“The question is about how and I will refer to European Scientific Advice Mechanisms. So until now, how we’ve been working on this is as soon as calls for expert scientific advice on a given topic had been put out, we cascaded these down to our membership and also to our collaborators in National Young Academies and then put forward the relevant experts so that the input from young scholars can be incorporated in science advice. We’ve also been active in nominating members for the SAM and the Group of Chief Scientific Advisors, whose current Chair Nicole Grobert (we like showing off Nicole very much!) is a founding member and a former Chair of the YAE. Very excitingly, we are now close to putting in place a more established mechanism for young scholars to provide advice as an independent body, which has been an unprecedented and highly rewarding step from joining efforts between National Young Academies that the YAE had been advocating for for some time.”
What are the challenges that young scientists face in the post COVID-19 era?
“The research shutdowns caused by the pandemic have generated a great deal of professional and emotional distress to young scholars. It is important to realise that many young researchers have temporary positions, even when holding an ERC or other prestigious grants, and even when they are leading they own research groups. So a delay in their research, or a freeze of research investment, blocks their career progression and this damages science as a whole, not just the individuals. Having to worry about whether their contract will be extended or whether they can get a new job in the near future on top of the uncertainty around the research being delayed has been adding additional mental strain for this group, who are already at a stressful career stage.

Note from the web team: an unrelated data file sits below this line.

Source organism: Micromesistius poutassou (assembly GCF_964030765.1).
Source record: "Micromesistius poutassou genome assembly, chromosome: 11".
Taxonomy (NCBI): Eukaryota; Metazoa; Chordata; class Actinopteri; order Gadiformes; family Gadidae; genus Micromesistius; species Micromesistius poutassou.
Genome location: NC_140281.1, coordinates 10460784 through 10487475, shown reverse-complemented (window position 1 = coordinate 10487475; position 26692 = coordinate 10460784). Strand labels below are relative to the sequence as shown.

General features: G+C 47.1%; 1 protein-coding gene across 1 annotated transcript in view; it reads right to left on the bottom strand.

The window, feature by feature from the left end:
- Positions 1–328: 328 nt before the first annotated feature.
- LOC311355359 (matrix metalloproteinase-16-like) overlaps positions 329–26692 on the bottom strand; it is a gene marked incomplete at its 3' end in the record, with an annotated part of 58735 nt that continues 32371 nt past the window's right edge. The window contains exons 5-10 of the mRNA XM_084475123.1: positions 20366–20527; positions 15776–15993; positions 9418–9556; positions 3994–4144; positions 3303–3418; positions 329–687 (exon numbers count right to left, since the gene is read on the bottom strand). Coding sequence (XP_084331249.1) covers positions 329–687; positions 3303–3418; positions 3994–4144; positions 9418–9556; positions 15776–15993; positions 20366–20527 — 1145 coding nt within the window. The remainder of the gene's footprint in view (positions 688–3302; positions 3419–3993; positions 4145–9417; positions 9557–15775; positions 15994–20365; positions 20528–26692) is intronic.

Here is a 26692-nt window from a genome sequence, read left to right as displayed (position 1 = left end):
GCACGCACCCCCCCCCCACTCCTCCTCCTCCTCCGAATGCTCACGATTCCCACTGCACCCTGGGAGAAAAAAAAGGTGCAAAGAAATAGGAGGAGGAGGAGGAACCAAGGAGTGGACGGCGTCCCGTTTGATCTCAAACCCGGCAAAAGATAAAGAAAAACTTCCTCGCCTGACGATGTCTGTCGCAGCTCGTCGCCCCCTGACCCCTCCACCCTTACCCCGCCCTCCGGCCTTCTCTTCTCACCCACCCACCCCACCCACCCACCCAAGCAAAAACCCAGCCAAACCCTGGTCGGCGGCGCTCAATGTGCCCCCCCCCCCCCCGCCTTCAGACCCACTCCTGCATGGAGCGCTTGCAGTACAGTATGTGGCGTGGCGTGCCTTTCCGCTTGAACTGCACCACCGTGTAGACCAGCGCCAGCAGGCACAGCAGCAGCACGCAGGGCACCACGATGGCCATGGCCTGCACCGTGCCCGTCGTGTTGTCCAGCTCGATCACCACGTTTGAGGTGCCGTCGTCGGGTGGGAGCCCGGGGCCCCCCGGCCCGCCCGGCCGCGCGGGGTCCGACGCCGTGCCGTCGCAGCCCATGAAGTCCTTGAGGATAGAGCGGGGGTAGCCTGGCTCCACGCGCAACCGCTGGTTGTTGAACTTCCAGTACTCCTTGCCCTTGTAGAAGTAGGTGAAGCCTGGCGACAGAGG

The Young Academy (of Europe) ran a survey to better understand the impact of the pandemic on the research and careers of young scholars as part of our CALIPER Project – a Horizon 2020 project. Our preliminary findings show that the pandemic has exacerbated inequalities, that is the main message. Levels of stress have increased, people work more hours but less on research, struggled with work life balance and felt less motivated. And the situation has been worse for people with caring responsibilities, and specially women. We need to keep in mind that ECRs are the future of our research landscape and they must be supported to ensure the prosperity of European research portfolios in a post-pandemic world.”
The YAE is involved in gender equality. How can the YAE play a role in inspiring more young women into STEM careers?
“Gender equality is a core mission of the YAE. At this point, we have an equal distribution of females and males in our membership, but there is still a gender gap in STEM careers and much work to be done. The YAE continues to advocate for the role of women in science, to promote their careers, protect their interests and highlight inequalities where there are. For example, we participate in the Horizon 2020 project CALIPER with the goal to make research organisations more gender equal by increasing the number of female researchers in STEM, improving their career prospects and integrating a gender dimension in research.”
About the Young Academy of Europe
Established in 2012, the YAE is a pan-European non-governmental academy of top young scientists and scholars with outspoken views about science and science policy. Its mission is to provide input to scientific exchange and science policy across all member states of the European Union or an Associated Country. YAE members are experts and leaders in their respective fields, who seek to provide a ‘younger’ perspective about the future of science and academia in Europe. Read more.